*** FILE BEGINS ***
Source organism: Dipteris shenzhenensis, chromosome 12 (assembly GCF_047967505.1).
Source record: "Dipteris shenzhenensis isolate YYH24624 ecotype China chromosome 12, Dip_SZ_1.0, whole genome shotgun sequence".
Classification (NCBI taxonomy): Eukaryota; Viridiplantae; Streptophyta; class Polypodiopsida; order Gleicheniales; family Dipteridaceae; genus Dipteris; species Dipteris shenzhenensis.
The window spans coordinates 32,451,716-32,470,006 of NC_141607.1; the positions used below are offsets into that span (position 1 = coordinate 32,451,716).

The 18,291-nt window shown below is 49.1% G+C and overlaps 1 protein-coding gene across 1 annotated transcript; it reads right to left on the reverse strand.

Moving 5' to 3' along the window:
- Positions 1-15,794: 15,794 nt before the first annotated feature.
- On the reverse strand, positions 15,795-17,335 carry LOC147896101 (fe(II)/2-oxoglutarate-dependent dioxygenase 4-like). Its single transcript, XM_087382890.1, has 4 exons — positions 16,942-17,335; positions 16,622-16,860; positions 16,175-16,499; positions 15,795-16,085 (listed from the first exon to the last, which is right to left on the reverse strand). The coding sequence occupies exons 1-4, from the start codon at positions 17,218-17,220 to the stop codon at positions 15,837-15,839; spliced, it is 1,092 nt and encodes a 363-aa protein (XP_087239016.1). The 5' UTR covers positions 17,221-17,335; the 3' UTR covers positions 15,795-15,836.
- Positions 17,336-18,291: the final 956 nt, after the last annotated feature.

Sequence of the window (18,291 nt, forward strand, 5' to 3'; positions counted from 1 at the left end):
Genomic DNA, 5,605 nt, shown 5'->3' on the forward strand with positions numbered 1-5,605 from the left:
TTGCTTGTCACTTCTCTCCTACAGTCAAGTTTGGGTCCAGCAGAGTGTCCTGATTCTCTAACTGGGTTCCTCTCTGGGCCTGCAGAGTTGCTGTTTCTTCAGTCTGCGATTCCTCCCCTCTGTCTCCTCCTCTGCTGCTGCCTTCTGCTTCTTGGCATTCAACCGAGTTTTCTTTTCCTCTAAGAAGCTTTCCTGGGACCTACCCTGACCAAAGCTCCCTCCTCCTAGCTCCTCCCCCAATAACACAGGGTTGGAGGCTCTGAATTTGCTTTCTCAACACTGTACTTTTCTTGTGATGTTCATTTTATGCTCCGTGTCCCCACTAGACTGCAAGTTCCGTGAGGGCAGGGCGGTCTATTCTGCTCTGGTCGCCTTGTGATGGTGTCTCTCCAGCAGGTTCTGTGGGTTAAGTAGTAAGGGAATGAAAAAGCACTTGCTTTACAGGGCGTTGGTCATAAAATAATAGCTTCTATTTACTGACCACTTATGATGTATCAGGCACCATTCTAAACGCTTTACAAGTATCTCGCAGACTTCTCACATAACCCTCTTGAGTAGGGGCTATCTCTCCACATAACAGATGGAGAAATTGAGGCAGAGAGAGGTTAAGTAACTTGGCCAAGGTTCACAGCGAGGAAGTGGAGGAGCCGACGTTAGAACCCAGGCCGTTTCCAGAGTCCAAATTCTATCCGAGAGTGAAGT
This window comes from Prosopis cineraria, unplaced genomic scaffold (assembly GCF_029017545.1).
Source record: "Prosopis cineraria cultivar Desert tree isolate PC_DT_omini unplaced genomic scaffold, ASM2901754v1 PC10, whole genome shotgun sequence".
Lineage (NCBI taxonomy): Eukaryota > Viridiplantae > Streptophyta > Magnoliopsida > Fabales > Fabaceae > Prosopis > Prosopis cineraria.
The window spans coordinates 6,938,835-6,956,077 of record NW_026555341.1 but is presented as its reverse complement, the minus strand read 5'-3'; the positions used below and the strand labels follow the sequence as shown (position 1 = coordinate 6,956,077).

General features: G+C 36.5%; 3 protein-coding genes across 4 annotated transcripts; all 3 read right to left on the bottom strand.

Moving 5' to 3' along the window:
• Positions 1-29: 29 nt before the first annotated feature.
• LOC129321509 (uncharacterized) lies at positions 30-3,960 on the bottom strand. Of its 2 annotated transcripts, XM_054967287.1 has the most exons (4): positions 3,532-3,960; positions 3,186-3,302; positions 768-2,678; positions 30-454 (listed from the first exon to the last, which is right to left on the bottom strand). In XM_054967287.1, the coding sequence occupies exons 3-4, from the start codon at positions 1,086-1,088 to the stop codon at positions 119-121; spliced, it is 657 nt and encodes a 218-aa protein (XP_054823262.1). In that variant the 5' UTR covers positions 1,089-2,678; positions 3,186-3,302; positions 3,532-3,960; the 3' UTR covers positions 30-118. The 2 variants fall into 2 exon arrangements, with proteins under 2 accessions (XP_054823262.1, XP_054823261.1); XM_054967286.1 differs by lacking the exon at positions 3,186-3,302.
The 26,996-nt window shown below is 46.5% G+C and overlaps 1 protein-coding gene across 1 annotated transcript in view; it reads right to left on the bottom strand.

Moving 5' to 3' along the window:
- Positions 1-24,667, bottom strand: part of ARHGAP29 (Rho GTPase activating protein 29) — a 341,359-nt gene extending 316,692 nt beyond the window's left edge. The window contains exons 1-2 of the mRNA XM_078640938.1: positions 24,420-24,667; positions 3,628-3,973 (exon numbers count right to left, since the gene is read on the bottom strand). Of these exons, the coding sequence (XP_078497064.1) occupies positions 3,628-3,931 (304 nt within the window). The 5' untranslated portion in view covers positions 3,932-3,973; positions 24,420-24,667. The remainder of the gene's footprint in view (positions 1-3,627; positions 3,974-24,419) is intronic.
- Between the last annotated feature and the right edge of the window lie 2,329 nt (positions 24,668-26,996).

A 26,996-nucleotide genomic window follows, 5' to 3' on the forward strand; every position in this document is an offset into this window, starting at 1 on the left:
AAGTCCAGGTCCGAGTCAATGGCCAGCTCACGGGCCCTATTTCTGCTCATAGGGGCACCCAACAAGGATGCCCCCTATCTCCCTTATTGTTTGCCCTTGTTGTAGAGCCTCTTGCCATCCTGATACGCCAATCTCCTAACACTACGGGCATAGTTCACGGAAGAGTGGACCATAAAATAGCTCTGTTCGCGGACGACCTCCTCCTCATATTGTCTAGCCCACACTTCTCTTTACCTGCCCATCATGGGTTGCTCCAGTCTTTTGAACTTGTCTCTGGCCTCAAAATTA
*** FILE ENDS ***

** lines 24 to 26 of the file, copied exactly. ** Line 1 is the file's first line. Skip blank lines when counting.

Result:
- Between the last annotated feature and the right edge of the window lie 2,329 nt (positions 24,668-26,996).

A 26,996-nucleotide genomic window follows, 5' to 3' on the forward strand; every position in this document is an offset into this window, starting at 1 on the left:
AAGTCCAGGTCCGAGTCAATGGCCAGCTCACGGGCCCTATTTCTGCTCATAGGGGCACCCAACAAGGATGCCCCCTATCTCCCTTATTGTTTGCCCTTGTTGTAGAGCCTCTTGCCATCCTGATACGCCAATCTCCTAACACTACGGGCATAGTTCACGGAAGAGTGGACCATAAAATAGCTCTGTTCGCGGACGACCTCCTCCTCATATTGTCTAGCCCACACTTCTCTTTACCTGCCCATCATGGGTTGCTCCAGTCTTTTGAACTTGTCTCTGGCCTCAAAATTA